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To meet the requirements of the Corporate Sustainability Reporting Directive (CSRD), businesses are getting to grips with reporting material impacts on people and the planet. Doing this robustly is an enormous task, and the deadline is fast approaching.  

But NGOs have been working at this for decades. Their networks and alliances on-the-ground mean that they can quickly identify adverse effects on communities and the environment. This makes campaigners incredibly valuable for understanding the impact of business on society.   

It also makes them helpful for those who must assess double materiality going forwards.   

Identifying impact at source  

While business might see NGOs primarily as drivers of reputational campaigns or advocates of ambitious regulatory moves (like the CSRD), these groups have a primary function:  

The bread and butter of NGOs is to report on the environmental and social impacts of business and government.  

They do it extremely effectively, predictably, and with global impact.   

Activists as amplifiers  

Grassroots groups form when communities feel they have been severely negatively impacted, often by business activity. 

But initially, these voices of protest can go unheard.  

Then, these campaigns are picked up by networks connecting grassroots NGOs with international campaigning powerhouses. Suddenly, the concerns of those grassroots groups are heard in Europe or North America – right on the doorstep of the multinational companies whose subsidiaries are implicated.  

Campaigning data shows this mechanism at work very clearly, and we have seen it drive significant impact. Firms can be caught entirely unawares by campaigning on a supply chain issue of which they had no prior knowledge themselves.   

How can businesses derive insight from NGO campaigns?  

NGOs across the world are conducting materiality assessments, which are essential for CSRD reporting, for us – if we can cut through the noise.  

To extract the maximum insight from NGO campaigns – so that they can be used as the basis for a robust, data-driven materiality assessment – we need to get a birds-eye view. When you are monitoring the campaigns of tens of thousands of NGOs across the globe as they report on the impacts of your business, you can distil out trends which are not only insightful, but also robust and defensible.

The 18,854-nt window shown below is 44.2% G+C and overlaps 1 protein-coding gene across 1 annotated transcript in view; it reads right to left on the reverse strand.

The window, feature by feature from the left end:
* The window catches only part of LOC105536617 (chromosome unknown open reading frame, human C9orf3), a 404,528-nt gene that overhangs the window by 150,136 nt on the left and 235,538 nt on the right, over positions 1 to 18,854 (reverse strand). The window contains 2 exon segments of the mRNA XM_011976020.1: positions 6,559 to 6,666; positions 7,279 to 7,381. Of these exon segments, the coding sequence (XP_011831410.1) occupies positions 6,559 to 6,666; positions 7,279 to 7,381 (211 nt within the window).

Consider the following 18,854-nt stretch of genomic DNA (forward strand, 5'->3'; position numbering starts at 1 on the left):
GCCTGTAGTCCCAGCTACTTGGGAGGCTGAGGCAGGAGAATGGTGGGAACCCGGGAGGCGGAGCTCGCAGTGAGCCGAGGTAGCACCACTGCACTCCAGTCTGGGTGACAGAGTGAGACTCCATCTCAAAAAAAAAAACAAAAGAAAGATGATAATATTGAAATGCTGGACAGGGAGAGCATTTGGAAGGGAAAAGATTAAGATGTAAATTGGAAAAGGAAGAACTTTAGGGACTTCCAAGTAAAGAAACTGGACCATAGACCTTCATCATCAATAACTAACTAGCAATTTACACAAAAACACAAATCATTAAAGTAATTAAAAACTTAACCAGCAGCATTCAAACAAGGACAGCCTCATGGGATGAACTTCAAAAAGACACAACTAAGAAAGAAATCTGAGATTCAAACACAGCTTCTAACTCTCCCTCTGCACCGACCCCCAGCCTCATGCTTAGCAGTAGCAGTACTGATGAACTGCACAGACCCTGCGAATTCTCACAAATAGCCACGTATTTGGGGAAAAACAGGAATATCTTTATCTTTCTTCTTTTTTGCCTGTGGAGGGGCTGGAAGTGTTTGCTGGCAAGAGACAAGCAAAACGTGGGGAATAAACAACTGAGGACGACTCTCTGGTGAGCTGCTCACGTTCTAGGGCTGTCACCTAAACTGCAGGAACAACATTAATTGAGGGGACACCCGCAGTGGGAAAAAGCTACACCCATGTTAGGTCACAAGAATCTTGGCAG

This is because people on the ground have reported those impacts as they experience them. They have then fed them up through the grassroots, across international networks, and publicised them ready for us to analyse – that is the next step.  

Using them as a basis for double materiality assessments can ensure compliance in your supply chain.  


A bespoke service

SIGWATCH’s analysis of the impact of activism is tailored to your business needs. Our team has experience working with clients across all sectors on the full spectrum of issues – from human rights to biodiversity loss to alternative energy sources.

What our clients say

What our
clients say

“In our experience, SIGWATCH is one of the few sources of ESG data we can absolutely trust to be reliable.”

Our company is based in Japan. Most employees are Japanese and we don’t really know what is happening around the world. SIGWATCH gives us visibility of the global ESG issues and trends we need to have on our radar.

With SIGWATCH, we’re able to absorb NGO data in an awesome way that
simply wouldn’t be possible otherwise. We can hear the NGOs’ voice, to better
strategize and get ahead of trending issues.

With social listening, we’re limited to knowing what people are saying only about OECD. With SIGWATCH, we see not only what is being said about us, but also what is being said about everyone else.

A lot is said and written about sustainability and ESG every day but no one,
apart from SIGWATCH, provides the big picture, SIGWATCH offers a comprehensive overview of what’s happening in the corporate sustainability
world rather than just a narrow snapshot.

“SIGWATCH is a good source to show that NGOs are watching us and watching our clients, and we definitely need to be aware of the issues they are bringing up.”